Spanish Tudor Recipes: The Great Tudor Bake Off – Week 4

When the teenaged Katherine of Aragon set foot on land in Plymouth on 1 October 1501, she was soon to learn that royal food in England did not quite reflect what she was used to eating in Spain; the growing season was shorter and a cooler climate restricted the cultivation of Mediterranean vegetables and fruits. In honour of the up-and-coming Starz series, The Spanish Princess, this month we have been following in the footsteps of Katherine of Aragon from her state entry into London prior to her marriage to Arthur Tudor, as well as being a fly on the wall at her wedding and the events which unfolded afterwards in the Bishops of London’s Palace. But what Spanish Tudor recipes might have made it onto the menu of the wedding feast, and what influence did this Spanish princess have on English culinary tastes?

In this week’s Great Tudor Bake Off, we will be exploring 3 recipes, which are either rich in Spanish heritage, or which we know were enjoyed by Katherine during her time as Henry VIII’s queen consort. We hope you enjoy them. Let’s get cooking!

Spanish Tudor Recipes: The Spanish Pantry

The Medieval manuscript Libre de Sent Sovi, written in ‘Catalunya’ in the east of modern-day Spain, shows more or less that the same basic cooking procedures and flavour combinations were enjoyed across Europe. However, Granada, where Katherine spent her childhood, was strongly influenced by Arab cuisine through the Moorish community. This exposed her to a variety of exotic spices and fresh produce which the English would not use for another few hundred years, such as chick peas and  aubergine (eggplant).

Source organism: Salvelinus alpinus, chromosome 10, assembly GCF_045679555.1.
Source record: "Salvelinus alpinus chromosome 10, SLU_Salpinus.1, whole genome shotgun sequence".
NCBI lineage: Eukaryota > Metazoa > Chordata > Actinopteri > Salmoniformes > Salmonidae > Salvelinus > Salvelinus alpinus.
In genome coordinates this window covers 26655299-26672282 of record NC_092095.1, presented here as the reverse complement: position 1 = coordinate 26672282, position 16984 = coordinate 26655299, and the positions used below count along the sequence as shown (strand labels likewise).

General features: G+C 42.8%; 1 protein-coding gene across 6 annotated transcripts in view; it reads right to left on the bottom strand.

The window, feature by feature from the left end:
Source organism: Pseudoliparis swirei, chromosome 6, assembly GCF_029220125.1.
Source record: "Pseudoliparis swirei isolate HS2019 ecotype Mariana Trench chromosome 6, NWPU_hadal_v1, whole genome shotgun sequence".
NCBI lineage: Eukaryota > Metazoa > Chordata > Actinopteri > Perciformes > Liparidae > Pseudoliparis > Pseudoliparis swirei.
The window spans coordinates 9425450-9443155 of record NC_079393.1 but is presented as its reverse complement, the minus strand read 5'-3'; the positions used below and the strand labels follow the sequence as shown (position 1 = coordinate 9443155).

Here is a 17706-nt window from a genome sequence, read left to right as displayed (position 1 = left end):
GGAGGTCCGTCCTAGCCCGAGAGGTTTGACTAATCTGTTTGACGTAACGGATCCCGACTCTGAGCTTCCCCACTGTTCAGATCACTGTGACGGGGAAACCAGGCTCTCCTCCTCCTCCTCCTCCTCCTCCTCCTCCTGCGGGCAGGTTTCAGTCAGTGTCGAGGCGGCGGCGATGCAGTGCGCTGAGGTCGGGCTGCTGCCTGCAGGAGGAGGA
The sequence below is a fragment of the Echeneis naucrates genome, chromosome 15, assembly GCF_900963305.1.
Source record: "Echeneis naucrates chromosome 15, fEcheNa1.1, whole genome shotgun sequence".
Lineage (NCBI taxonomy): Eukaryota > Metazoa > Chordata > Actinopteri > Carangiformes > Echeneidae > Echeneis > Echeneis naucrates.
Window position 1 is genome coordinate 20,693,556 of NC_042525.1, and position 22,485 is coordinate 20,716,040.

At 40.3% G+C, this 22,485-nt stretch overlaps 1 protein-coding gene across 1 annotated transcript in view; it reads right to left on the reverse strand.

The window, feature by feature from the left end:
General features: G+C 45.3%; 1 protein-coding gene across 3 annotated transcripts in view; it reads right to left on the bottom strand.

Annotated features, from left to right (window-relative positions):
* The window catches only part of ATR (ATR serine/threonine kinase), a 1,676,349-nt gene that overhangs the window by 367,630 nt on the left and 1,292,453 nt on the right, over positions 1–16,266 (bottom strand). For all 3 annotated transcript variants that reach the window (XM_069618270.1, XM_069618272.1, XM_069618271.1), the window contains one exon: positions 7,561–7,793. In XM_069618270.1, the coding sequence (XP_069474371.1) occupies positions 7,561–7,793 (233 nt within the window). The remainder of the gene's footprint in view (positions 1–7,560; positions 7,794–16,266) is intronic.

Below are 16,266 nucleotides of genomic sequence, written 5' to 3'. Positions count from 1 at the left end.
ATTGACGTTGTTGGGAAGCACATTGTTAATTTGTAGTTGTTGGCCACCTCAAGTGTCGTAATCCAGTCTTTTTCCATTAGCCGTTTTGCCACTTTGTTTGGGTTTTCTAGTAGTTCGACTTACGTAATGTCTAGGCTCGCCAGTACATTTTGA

Image byJebulon Creative Commons CC0 1.0 Universal Public Domain Dedication

Fresh fruit such as pomegranates, grapes, oranges and lemons, as well as olives  required warmer climates and had to be imported from Spain. There is no doubt that Katherine’s arrival in England will have made these foods both fashionable and desirable in aristocratic circles. To celebrate Katherine’s Spanish heritage, we have dug out this medieval, quick to make, but distinctively ‘Spanish’ in taste recipe for you to try. It’s delicious!


#1. Spanish Tudor Recipe: Tharida with Lamb and Spinach, Moist Cheese and Butter.

Tharida with lamb 13th century; a Spanish Tudor recipe
Tharida: an Andalusian recipe from the 13th century